Tuesday, February 09, 2010

Life and death

Today would have been my father’s 90th birthday. But he died nearly three years ago.

When he was in his 80s he was seen by a heart specialist who told him that his heart was in good condition. “You’ll live till you’re 90,” the doctor rather unwisely predicted. And therefore my dad, half-seriously, believed that he would do so, “- though, “ he added ruefully, “when you’re 83, that doesn’t sound such a good deal.”

That feeling that the dead are just in the next room is such a potent one. My father was a brilliant man with a forceful personality. Where have all that intelligence and fire gone? Surely not into the heap of dust that we scattered under a tree in Perthshire?

Paradoxically, when the “children” aren’t here, I almost feel as if I’d dreamt them. It was a wonderful dream, filled with love and purpose: I created these lovely young people from my imagination; and now they’ve vanished into the air. I suppose that maybe my dad is so real to me because he was around forever, whereas the children came along half-way through my life. They arrived and now they’ve gone. It seems that they were with us for such a short time.

To combat this illusion, Mr Life and I went to Glasgow on Saturday to spend time with our son. Here he is wearing a Santa hat in the kitchen of his (rented) flat. Not sure why he keeps it there but I’m bidding for the record of posting the first picture this year of someone wearing Christmas fancy dress.

Here’s the view from his sitting room over a bowling green.

We walked to the Botanic Gardens (nice enough but not up to Edinburgh’s standard…) and wandered round it and into the Kibble Palace. This would sound to American cats like a good place, I suppose. ( It’s a very large glasshouse donated by a Mr Kibble.) Then we had lunch and walked back to the flat, stopping for coffee on the way. He regaled us with interesting stories about bowel operations (he’s on Urology at the moment). It was lovely to see him. But where is he now?

On Sunday, the rest of us all went to Daughter 1 and Son-in-Law’s house to have dinner. There’s something very soothing about being fed by one’s children. I suppose it’s like returning to childhood oneself – being nurtured – with the added satisfaction of watching one’s child being efficient and able to provide for itself. Daughter 2 was there too, so at least we had the reality of two offspring. And they’re not in Australia or anything. (Not that I’m suggesting that Australia is a bad place, you understand. It’s just a bit far away. From here.)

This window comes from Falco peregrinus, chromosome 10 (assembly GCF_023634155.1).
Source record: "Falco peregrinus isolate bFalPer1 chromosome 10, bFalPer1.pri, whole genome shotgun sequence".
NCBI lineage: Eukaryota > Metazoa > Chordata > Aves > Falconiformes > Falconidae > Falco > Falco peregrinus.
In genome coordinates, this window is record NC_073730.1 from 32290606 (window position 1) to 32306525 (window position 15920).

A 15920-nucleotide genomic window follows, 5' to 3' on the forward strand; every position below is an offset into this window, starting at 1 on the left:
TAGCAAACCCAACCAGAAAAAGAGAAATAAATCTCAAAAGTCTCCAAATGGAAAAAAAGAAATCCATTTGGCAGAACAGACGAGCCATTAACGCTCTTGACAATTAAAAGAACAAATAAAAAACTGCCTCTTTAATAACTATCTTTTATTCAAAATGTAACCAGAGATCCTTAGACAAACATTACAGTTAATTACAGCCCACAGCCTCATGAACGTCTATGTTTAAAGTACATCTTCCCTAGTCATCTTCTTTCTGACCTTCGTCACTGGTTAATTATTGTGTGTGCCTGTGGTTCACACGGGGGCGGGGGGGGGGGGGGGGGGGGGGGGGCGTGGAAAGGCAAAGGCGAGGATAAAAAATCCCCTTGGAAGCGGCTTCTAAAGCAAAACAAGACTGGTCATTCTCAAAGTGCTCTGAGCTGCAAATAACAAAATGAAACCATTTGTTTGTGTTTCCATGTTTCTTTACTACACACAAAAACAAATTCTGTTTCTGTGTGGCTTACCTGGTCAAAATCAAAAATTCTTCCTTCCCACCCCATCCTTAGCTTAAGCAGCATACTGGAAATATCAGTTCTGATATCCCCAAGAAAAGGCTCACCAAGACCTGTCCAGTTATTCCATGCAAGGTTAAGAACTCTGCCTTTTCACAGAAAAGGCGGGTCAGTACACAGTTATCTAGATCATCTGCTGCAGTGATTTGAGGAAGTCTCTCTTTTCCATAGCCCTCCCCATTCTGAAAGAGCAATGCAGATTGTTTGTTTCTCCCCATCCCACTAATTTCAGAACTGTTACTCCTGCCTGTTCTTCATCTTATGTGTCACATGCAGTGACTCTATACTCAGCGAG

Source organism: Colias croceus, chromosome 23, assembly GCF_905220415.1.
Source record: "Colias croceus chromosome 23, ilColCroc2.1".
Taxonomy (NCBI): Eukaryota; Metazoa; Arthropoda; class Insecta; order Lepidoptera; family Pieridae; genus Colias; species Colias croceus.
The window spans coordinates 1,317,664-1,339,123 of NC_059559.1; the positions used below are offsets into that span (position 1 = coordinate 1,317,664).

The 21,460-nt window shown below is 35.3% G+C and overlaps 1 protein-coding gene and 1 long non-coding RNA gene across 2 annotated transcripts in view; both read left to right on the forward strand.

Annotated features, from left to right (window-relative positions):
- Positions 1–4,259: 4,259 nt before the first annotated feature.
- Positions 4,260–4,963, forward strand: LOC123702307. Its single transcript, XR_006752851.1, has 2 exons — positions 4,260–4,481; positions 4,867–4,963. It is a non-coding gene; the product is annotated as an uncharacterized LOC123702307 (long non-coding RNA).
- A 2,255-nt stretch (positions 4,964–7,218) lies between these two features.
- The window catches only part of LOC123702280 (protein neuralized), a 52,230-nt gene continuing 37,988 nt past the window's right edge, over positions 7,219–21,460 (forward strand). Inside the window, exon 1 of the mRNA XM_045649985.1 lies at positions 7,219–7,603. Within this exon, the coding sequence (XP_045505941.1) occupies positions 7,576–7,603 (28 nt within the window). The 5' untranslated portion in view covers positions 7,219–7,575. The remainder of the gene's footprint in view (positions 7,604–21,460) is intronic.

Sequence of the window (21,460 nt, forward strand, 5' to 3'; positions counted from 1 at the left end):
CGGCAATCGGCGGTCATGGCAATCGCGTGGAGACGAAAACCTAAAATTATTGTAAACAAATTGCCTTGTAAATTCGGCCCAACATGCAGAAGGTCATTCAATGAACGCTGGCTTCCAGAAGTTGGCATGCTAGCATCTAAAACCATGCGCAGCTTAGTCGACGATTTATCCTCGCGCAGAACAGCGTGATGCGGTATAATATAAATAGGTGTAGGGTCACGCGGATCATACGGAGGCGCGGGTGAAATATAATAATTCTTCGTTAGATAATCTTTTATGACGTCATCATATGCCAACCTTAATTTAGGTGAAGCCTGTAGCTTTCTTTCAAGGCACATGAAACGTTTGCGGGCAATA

Anyway, happy birthday Dad. We’re not forgetting you.
Gosh, life is brief. (Yes, I like to end with an original remark.)


  1. I read on another blog a wise old saying (from the bloggers father) about children: "We only get a lend of them." Sad but true. Thank goodness my lease on my boys has got a few more years to go.

  2. Oh, it's so very fleeting indeed. Have you ever read Einstein's Dreams? It's a series of short little stories about time. It passes differently in each story. In one of them, time passes more quickly, the closer you are to the center of the earth. All of the mothers take their children to the highest mountain tops. If only we had such a solution available to us!

  3. A lovely thoughtful post about people's comings and goings. I remember my brother-in-law saying that their eldest leaving home was like a bereavement.

    But your children are still there, and they obviously love you and love to see you very much. I expect it gets easier...

  4. The best take I have ever read on children is by Kahlil Gibran, see:
    My father died in 1989. We were never close. However, I have all his tools (he was a carpenter and joiner)and the old man is nearer to me when I use them than he ever was in life.
    Yes, Australia is a long way from the UK, but our daughter (HHnB) and husband come over in May for 5 weeks. Which will be nice!